Last night there was an interesting announcement from the WHATWG group, who effectively develops various HTML5 and related specifications. That is, HTML5 is no more.
Yesterday Google announced they’re dropping H.264 video codec support in Google Chrome. Whatever you think about this, it’s an interesting move and I thought I’d express my thoughts on it.
With HTML5 video and the current support in web browsers, we need to cater to different codecs, and fallbacks for web browsers with no native
video support. This is where Video JS steps in.
To me, something about HTML5 that makes it quite interesting is all the new support for file interaction. I’ve written about the File API and reading file information before, and I thought I’d expand on that and add uploads and progress bars.
I just encountered the weirdest bug with the HTML5
autofocus attribute in Google Chrome and Safari.
For a long long time we have tried to be able to push information from the server out to the end users without having to poll the server all the time.
Time for the first Geek Meet this fall! Can you believe it’s been four months since the last one? This time around, it’s time to bring in a guest from the UK.
Seasons come and seasons go; life turns in a constantly changing manner. But, as after every summer, I’m back and I long to write for you!
I continually talk about HTML5 and how progressive enhancement is a simple approach to make any new behavior possible in web browsers that haven’t implemented it yet. I thought I’d show you a simple example how to do this with the new
placeholder attribute for
A couple of days ago, Apple announced support for developing extensions, so I felt obliged to implement my HTML Validator extension for Safari too.
I don’t think I’m exaggerating when I’m saying something really really important has happened for the future of the Open Web. Finally, it looks like there might be a solution to the video codecs and patent encumbered alternatives we have been dealing with.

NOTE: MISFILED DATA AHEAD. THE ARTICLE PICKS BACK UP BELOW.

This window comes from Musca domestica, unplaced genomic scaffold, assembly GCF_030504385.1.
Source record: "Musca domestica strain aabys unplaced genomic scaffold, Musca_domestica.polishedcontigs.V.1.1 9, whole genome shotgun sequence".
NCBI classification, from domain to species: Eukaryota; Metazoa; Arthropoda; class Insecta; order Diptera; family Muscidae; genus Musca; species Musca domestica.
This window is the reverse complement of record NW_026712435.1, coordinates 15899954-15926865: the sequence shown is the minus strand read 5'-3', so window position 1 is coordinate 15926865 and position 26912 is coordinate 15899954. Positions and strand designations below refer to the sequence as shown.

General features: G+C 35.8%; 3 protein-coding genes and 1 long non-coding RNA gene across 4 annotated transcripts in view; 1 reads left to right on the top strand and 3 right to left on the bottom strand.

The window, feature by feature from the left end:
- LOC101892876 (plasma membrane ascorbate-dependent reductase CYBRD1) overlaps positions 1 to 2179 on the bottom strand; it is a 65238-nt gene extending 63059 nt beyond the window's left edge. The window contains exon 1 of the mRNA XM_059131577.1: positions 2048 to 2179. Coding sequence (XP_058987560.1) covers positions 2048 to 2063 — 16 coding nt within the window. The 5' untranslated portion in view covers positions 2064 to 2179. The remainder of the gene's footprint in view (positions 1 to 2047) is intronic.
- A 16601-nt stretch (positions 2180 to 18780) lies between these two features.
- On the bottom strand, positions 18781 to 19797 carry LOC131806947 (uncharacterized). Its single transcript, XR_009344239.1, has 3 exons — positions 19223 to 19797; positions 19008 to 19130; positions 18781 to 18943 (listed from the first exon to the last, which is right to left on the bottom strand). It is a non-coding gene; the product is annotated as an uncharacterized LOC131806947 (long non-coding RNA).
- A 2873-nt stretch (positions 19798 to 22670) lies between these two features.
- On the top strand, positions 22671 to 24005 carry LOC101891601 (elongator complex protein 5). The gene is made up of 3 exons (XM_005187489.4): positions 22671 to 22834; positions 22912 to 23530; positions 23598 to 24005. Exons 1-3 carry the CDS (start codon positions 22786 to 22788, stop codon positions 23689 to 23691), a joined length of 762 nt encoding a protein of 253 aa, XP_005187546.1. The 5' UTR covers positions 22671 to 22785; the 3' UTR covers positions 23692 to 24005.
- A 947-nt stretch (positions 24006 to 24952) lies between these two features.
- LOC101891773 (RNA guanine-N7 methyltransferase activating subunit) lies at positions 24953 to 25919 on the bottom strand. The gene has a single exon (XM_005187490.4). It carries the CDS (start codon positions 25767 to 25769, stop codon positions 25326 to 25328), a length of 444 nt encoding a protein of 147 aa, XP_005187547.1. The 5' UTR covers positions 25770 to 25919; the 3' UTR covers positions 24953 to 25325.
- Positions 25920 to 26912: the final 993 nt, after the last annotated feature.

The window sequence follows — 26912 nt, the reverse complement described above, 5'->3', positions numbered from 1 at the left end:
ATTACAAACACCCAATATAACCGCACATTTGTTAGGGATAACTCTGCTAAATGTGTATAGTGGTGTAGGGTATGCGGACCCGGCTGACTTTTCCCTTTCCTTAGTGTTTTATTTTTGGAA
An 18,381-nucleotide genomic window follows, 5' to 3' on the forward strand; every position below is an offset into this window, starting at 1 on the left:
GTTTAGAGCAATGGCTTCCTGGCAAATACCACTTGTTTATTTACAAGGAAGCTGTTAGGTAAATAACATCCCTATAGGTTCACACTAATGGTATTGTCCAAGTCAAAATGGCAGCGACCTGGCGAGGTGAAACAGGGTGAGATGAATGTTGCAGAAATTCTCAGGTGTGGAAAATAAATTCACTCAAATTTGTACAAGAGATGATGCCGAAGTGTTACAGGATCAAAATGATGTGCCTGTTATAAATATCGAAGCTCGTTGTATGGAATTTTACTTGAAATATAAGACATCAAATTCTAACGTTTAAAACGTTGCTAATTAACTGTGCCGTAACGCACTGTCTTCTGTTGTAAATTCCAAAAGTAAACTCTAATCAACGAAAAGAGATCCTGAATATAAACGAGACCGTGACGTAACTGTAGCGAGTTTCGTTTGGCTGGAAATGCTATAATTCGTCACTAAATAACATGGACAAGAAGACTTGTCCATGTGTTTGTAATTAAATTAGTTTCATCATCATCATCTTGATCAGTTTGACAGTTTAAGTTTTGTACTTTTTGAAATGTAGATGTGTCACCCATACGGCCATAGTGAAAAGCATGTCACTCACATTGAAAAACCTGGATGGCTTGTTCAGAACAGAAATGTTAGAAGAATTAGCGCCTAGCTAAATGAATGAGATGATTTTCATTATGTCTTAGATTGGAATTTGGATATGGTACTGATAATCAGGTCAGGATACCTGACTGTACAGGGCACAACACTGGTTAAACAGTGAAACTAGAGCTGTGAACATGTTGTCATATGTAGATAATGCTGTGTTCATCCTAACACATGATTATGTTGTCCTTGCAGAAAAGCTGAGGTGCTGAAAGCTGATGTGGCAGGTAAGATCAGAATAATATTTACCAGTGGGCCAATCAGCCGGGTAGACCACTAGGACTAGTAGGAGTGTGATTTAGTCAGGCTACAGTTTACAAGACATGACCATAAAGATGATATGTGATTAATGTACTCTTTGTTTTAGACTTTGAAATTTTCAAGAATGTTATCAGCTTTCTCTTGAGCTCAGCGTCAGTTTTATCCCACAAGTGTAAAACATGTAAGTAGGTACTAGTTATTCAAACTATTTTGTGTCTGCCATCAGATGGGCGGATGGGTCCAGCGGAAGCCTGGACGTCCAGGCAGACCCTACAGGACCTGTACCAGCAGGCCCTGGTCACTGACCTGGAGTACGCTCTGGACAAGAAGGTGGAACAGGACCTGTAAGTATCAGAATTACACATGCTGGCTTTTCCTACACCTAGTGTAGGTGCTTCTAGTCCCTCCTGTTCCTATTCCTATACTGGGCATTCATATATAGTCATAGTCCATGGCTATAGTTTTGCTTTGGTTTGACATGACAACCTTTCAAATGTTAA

It is soon summer (Yay!) and about time for a last Geek Meet before a summer break!
A constant drag when developing web sites have been when the end user wants to upload files to it. Luckily, though, those problems are to come to an end due to the File API.
In a world where we carry our computers/Internet-connected devices with us all around, we’re bound to lose connection now and then but still want to be able to continue our work. That is where Offline Web Applications steps in.
June 2-3 third this year a number of high-profile speakers are coming to Stockholm, Sweden, to talk at the SWDC 2010 conference, organized by Peter Svensson (who also organizes the GTUG events in Stockholm).
There’s an inner beauty of HTML code that I can never seem to get away from. The wonderful world of semantics – choosing the right element for the right task, something that conveys meaning, makes it more accessible and strikes the perfect balance of different parts of a web page. Which moves us on to Content Management Systems.
When performing advanced load-heavy operations in a web browser, both the web page it is run in as well as the web browser UI becomes unresponsive till it’s finished. However, there’s a way to address that with HTML5 Web Workers.
With more and more people getting faster Internet connections, and video being one of the ultimate online multimedia experience (so far), it was due to get native
video elements in web browsers. However, open video is threatened by codecs and patents, and I thought I’d discuss the situation and possible outcomes here.
Ever had the need to communicate between windows or the current window and an inner iframe? Across domains as well? I bet you have, but now we have a nice option for doing that!
At MIX10 yesterday, Microsoft announced IE9 and spoke about its upcoming features. And, lo and behold, they released a Internet Explorer Platform Preview for anyone to download and play around with!
Time for another Geek Meet, and this time, we’l be trying something new.
I think we can all agree that performance of web sites matters a lot, and slow web sites are very annoying both for developers and, more importantly, end users. Therefore, we need to talk about a newly discovered problem: Internet Explorer, protocols and inclusion of stylesheets.
Last weekend I had the pleasure of going to FOSDEM to give a presentation about HTML5 and to experience a very big open-source conference.